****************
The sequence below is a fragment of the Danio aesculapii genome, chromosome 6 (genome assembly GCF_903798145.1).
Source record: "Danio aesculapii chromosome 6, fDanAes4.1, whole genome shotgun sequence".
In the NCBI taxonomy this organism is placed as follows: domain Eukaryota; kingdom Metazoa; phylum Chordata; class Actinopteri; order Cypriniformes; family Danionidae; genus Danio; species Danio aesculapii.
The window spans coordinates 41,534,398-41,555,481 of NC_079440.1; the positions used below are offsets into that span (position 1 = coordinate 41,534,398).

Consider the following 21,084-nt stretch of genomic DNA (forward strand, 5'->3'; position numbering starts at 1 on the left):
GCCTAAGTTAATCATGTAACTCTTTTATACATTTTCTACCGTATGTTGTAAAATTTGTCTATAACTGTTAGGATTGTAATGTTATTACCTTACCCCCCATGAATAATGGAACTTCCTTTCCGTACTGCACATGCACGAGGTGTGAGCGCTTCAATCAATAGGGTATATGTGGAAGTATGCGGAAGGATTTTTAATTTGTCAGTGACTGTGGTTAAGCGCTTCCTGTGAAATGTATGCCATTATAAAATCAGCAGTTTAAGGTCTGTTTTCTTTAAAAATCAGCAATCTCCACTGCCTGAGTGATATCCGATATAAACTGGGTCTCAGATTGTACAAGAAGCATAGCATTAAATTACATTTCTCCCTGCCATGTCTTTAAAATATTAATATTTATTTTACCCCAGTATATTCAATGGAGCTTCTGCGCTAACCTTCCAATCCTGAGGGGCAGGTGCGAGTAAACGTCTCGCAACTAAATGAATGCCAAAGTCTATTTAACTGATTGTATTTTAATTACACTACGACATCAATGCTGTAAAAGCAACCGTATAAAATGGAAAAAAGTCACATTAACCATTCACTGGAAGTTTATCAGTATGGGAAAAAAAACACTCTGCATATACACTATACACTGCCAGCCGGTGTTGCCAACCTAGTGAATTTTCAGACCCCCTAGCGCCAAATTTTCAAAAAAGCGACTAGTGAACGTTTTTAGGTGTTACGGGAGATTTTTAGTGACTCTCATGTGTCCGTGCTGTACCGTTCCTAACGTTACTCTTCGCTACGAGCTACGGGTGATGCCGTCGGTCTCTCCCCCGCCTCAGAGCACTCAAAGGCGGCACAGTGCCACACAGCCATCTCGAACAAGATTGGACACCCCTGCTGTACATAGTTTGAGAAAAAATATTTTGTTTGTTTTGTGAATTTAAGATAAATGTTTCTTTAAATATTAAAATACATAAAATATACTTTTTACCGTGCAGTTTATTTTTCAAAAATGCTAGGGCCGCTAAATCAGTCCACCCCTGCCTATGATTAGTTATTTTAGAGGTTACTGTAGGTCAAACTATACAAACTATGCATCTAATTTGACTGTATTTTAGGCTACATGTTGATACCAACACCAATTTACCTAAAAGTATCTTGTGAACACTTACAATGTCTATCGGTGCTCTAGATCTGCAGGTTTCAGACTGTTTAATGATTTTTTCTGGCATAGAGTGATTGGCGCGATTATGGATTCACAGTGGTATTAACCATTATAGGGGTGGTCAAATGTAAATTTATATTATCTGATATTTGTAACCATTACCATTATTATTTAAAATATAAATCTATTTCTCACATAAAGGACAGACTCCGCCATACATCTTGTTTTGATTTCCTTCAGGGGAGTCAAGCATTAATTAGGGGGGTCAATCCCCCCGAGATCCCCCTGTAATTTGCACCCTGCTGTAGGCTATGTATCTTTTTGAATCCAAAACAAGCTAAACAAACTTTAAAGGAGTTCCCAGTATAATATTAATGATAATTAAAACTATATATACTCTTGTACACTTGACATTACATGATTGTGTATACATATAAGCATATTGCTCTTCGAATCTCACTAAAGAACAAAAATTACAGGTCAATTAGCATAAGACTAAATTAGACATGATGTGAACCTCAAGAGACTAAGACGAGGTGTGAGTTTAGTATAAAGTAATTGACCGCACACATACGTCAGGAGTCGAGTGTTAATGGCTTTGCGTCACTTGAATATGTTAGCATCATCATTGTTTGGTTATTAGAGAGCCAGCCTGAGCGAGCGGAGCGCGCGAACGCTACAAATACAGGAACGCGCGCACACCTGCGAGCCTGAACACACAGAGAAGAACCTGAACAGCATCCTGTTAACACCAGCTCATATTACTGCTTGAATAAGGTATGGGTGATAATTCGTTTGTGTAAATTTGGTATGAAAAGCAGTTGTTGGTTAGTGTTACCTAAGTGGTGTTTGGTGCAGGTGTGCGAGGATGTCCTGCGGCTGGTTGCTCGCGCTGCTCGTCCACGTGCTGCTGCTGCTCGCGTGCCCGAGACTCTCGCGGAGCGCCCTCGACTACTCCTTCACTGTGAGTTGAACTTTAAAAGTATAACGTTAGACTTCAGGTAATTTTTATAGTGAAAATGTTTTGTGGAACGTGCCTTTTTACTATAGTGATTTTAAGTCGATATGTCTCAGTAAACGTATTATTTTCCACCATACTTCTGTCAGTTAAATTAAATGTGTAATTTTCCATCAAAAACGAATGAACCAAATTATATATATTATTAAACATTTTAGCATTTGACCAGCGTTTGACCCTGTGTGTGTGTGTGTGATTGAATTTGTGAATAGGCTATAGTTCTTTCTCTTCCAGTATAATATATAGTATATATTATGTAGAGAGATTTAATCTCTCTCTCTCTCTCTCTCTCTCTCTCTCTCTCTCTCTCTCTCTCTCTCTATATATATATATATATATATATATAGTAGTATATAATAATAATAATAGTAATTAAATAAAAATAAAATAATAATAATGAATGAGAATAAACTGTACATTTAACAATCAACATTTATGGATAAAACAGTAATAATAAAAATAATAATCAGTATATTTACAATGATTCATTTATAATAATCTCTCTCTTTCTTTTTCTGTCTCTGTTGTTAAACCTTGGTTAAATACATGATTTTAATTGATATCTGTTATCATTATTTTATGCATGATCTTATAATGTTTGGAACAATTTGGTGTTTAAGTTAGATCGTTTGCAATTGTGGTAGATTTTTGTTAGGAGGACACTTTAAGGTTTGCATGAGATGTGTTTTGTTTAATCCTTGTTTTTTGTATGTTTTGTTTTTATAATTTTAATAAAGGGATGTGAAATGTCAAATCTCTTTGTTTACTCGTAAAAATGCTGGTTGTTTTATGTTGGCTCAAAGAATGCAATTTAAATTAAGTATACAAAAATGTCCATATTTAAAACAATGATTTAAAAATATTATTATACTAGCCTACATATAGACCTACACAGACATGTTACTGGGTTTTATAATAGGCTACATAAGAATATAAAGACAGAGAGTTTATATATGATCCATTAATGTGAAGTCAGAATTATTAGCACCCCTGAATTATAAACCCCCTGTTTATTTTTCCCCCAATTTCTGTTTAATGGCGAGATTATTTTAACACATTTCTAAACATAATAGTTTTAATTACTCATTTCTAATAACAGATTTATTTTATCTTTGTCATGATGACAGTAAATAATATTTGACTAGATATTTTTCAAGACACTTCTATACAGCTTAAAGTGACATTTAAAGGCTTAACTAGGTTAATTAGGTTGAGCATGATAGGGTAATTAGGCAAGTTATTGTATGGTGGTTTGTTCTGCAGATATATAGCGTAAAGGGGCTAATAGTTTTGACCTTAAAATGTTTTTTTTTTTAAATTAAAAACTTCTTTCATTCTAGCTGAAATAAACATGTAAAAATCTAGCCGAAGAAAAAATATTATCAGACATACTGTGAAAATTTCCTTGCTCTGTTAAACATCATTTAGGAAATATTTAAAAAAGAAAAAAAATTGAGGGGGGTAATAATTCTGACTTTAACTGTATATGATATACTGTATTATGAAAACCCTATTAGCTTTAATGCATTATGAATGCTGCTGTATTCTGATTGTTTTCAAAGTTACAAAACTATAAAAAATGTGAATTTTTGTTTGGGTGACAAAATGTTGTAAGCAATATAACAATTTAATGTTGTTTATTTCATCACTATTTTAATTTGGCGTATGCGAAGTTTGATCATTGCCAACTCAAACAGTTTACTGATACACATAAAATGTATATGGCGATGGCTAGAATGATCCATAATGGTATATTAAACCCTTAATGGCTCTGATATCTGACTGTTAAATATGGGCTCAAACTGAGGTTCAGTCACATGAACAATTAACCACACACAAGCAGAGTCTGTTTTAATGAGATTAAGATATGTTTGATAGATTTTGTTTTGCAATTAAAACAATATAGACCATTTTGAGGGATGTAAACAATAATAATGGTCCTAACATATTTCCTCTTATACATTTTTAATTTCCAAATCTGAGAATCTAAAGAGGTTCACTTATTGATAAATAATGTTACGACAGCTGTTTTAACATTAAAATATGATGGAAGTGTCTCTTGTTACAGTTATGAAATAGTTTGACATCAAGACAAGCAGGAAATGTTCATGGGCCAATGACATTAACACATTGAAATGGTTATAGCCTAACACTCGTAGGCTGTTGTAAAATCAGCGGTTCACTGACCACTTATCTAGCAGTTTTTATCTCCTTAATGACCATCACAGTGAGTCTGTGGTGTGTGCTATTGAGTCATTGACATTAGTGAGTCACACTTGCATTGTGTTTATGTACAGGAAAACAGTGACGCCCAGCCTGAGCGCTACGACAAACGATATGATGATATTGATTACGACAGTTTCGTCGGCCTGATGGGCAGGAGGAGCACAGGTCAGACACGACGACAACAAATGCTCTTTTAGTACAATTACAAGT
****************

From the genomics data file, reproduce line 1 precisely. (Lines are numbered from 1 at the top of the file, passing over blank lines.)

The sequence below is a fragment of the Danio aesculapii genome, chromosome 6 (genome assembly GCF_903798145.1).